Royal London has warned that ‘sluggish economic growth’ and the end of the roll-out of auto enrolment has hit pensions and investment groups.
The group, which is Britain’s biggest mutual life, pensions and investment firm, saw life and pension sales fall by £1million to around £6billion in the first half.
The business also experienced higher volatility in equity markets over the period due to ‘continued political and economic uncertainty as well as talk of trade wars.’
Volatility: Royal London said it experienced higher volatility in equity markets over the period
Investments backing the asset shares of its Open Fund provided a 1.2 per cent return over the period.
Royal London’s pre-tax profits increased by 9 per cent in the first half to £358million. Operating profits rose by 1 per cent to £187million.
The group said a rise in new business sales in personal pension and life assurance helped offset the drop in group pension sales as the auto enrolment launch started to come to an end.
The firm saw 86,000 ‘new entrants’ to its group pension schemes over the first half of the year.
Funds under management rose by £3billion to £117billion over the period.
Royal London said the group was ‘well placed’ to deliver on its future financial targets.
The company said it remained ‘confident’ that ‘there will be no significant impact to the operations or the capital strength of the group’ as a result of Brexit.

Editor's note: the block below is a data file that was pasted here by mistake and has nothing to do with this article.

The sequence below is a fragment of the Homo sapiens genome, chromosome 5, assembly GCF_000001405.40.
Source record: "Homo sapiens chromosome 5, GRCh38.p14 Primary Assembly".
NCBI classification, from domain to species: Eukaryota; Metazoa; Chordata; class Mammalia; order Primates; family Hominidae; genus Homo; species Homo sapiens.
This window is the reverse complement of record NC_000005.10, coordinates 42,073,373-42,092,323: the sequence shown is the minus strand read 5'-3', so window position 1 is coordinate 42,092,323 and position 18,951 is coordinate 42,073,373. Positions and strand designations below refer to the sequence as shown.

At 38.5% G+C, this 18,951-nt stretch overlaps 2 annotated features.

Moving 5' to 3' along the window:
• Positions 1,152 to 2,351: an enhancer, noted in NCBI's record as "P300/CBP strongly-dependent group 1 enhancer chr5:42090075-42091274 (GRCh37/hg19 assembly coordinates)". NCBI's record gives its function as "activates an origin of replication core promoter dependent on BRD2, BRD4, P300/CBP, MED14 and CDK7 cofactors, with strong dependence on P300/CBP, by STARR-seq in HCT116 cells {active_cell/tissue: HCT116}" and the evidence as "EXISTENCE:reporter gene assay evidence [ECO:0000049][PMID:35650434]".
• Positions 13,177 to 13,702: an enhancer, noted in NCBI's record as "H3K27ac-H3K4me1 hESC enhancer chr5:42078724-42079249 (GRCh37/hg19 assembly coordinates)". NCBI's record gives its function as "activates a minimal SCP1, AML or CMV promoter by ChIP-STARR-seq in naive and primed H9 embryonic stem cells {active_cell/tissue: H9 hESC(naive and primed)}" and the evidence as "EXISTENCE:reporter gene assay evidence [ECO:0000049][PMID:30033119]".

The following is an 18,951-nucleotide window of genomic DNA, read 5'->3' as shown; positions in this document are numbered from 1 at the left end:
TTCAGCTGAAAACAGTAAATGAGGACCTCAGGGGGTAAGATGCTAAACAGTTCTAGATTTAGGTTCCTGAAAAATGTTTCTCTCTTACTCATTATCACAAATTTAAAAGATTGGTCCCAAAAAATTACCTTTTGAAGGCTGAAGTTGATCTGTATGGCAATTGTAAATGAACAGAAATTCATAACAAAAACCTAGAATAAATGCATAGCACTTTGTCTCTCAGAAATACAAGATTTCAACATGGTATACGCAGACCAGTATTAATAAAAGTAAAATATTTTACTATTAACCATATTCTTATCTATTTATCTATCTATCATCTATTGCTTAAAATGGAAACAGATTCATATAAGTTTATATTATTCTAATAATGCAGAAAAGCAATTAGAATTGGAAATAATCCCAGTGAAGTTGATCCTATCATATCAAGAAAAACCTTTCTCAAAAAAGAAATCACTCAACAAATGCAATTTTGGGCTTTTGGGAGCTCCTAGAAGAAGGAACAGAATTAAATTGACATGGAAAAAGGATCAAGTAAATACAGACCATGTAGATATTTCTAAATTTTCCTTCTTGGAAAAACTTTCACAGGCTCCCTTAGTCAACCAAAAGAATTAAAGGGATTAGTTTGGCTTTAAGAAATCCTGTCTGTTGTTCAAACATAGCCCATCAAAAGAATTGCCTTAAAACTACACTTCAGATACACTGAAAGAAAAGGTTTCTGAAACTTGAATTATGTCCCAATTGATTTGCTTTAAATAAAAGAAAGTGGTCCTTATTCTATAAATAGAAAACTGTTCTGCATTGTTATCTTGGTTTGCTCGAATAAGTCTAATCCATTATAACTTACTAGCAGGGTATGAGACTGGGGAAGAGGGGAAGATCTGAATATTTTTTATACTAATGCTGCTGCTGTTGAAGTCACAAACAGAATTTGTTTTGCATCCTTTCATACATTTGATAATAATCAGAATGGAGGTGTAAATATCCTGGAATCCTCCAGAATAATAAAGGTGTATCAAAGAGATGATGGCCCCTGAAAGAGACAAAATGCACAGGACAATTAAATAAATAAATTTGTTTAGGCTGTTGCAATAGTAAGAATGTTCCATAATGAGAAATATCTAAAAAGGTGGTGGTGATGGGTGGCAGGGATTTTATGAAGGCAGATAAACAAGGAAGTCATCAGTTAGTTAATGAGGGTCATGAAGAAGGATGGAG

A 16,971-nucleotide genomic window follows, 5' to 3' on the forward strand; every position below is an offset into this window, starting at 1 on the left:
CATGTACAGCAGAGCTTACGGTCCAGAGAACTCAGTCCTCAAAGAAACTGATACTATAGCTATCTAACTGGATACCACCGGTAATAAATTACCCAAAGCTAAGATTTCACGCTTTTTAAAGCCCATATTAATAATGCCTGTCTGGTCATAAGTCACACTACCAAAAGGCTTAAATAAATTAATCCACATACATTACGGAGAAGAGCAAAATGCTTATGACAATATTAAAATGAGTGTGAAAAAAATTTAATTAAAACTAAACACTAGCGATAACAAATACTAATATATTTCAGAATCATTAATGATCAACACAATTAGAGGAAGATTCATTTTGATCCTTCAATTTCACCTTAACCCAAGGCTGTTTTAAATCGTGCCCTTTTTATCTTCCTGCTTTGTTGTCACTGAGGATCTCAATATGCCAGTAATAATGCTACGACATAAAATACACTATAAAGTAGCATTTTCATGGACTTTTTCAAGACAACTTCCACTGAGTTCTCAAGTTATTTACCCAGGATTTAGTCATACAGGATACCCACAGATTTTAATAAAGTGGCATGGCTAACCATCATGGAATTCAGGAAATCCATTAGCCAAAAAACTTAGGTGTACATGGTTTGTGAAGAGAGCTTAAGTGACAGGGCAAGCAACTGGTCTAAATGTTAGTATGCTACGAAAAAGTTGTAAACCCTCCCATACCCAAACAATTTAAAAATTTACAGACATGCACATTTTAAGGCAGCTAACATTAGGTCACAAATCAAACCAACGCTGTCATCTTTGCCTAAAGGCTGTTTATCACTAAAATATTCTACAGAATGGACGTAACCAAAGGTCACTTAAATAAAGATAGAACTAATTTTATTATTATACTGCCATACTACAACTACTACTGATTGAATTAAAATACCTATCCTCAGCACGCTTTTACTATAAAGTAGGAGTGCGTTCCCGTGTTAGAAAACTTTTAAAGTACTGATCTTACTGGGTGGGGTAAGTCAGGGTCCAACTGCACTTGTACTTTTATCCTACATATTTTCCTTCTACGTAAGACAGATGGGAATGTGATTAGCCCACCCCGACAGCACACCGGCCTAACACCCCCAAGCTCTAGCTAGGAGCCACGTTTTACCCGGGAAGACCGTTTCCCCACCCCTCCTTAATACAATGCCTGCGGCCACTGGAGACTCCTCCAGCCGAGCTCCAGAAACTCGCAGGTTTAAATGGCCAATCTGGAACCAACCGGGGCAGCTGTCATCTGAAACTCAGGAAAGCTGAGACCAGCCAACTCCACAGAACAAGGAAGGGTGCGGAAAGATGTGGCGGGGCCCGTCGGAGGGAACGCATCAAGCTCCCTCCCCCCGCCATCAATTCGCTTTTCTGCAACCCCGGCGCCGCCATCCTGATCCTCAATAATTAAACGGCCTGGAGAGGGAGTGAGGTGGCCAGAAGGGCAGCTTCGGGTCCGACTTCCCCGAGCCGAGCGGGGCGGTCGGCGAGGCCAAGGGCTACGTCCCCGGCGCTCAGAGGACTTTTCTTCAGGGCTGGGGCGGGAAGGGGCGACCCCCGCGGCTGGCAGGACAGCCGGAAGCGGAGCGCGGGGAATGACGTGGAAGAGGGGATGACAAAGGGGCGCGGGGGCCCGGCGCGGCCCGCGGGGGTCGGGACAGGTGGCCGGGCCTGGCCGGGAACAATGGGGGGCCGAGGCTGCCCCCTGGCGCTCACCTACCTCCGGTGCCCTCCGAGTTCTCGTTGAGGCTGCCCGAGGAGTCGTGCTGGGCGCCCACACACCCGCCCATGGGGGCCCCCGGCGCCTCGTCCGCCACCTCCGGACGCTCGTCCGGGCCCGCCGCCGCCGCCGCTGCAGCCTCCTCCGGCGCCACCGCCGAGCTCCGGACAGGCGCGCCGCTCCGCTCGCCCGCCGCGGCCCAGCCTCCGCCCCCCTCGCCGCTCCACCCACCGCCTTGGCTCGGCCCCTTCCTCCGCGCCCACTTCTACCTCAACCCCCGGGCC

Numbers: Royal London’s funds under management rose by £3billion to £117billion
The firm is in the process of setting up a subsidiary in Ireland in order to safeguard its EU business.
The group said: ‘We will continue to monitor the implications of the UK leaving the EU, but expect we will trade as normal.
‘We continue to work on behalf of our customers to provide them with stability and the best possible long-term returns.’
Last month, Esther McVey, the Secretary of State for Work and Pensions, was said to be calling for plans for an online pensions dashboard system to be axed.
An online dashboard would help millions of people across the country to track all their pensions in one place.
The scheme was proposed by George Osborne, but also had the backing of Philip Hammond and Theresa May.
Phil Loney, Royal London’s chief executive, said: ‘The UK pensions system is highly fragmented and auto enrolment will add further to the number of people with pensions scattered across multiple schemes and providers.
‘In many other countries citizens can see all of their pensions – state, workplace and private – all in one place, and there is no reason why UK citizens should not be able to do so.
‘The industry has already shown its commitment by spending time and money preparing a prototype dashboard.
‘We need Government to take a lead, both in ensuring that state and public sector pension data is available and also in requiring all pension schemes and providers to supply data. Only the Government can do this.
‘It is time to put the consumer first and press ahead with the dashboard project, and we stand ready to work with the Government to drive this project forward.’